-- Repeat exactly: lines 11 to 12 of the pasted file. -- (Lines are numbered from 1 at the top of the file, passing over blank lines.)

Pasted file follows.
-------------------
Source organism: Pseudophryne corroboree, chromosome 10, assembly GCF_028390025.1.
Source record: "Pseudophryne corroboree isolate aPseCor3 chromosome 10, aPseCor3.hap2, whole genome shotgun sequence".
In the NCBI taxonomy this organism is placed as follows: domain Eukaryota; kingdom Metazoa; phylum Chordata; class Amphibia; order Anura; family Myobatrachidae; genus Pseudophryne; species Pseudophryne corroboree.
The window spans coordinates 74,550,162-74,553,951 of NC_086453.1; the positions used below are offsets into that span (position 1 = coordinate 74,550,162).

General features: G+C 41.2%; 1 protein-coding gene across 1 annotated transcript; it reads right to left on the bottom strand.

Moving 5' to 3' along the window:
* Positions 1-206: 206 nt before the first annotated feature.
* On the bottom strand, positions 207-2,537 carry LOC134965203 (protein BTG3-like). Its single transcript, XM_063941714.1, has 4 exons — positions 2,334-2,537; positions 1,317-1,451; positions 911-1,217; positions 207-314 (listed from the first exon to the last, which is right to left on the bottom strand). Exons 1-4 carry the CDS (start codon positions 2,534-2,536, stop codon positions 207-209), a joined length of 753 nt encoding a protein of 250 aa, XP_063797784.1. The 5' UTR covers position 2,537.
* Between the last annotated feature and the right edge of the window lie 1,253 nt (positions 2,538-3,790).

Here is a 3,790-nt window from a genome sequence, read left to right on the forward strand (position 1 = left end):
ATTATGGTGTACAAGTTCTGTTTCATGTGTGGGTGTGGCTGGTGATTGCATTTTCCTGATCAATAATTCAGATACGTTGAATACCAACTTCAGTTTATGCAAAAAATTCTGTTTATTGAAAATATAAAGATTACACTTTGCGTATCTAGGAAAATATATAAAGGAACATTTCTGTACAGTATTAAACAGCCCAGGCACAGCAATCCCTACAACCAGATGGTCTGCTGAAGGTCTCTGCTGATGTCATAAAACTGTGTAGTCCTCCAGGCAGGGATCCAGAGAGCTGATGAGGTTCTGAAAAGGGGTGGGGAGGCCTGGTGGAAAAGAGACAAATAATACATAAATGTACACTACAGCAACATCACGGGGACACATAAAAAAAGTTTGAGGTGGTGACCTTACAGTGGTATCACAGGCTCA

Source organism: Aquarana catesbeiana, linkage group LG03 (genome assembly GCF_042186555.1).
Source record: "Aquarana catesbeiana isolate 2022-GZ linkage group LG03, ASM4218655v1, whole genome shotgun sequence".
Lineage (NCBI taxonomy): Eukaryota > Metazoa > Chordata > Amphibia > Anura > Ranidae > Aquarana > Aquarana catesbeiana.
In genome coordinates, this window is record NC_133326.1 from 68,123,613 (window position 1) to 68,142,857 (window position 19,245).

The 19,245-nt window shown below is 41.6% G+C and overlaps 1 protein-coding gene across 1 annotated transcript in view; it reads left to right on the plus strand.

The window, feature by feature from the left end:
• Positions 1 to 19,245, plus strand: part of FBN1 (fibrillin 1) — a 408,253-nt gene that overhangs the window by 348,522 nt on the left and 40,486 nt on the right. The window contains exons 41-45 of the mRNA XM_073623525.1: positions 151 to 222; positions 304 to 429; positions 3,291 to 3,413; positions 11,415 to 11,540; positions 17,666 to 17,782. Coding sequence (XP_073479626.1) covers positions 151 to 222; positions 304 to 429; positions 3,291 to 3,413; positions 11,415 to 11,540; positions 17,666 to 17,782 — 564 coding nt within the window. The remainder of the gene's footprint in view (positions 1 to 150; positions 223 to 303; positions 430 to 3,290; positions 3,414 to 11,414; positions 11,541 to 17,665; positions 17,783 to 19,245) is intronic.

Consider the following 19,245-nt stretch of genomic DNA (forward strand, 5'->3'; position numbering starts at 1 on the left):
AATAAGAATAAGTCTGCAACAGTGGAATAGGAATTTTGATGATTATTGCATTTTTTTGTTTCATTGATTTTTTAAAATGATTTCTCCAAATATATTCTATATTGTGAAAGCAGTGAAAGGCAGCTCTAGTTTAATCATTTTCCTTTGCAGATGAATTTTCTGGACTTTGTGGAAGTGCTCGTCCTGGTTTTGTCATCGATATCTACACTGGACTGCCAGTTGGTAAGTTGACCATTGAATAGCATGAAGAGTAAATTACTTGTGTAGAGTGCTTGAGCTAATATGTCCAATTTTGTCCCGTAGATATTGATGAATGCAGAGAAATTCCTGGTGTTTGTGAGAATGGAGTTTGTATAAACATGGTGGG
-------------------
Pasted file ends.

ATTATGGTGTACAAGTTCTGTTTCATGTGTGGGTGTGGCTGGTGATTGCATTTTCCTGATCAATAATTCAGATACGTTGAATACCAACTTCAGTTTATGCAAAAAATTCTGTTTATTGAAAATATAAAGATTACACTTTGCGTATCTAGGAAAATATATAAAGGAACATTTCTGTACAGTATTAAACAGCCCAGGCACAGCAATCCCTACAACCAGATGGTCTGCTGAAGGTCTCTGCTGATGTCATAAAACTGTGTAGTCCTCCAGGCAGGGATCCAGAGAGCTGATGAGGTTCTGAAAAGGGGTGGGGAGGCCTGGTGGAAAAGAGACAAATAATACATAAATGTACACTACAGCAACATCACGGGGACACATAAAAAAAGTTTGAGGTGGTGACCTTACAGTGGTATCACAGGCTCA

Source organism: Aquarana catesbeiana, linkage group LG03 (genome assembly GCF_042186555.1).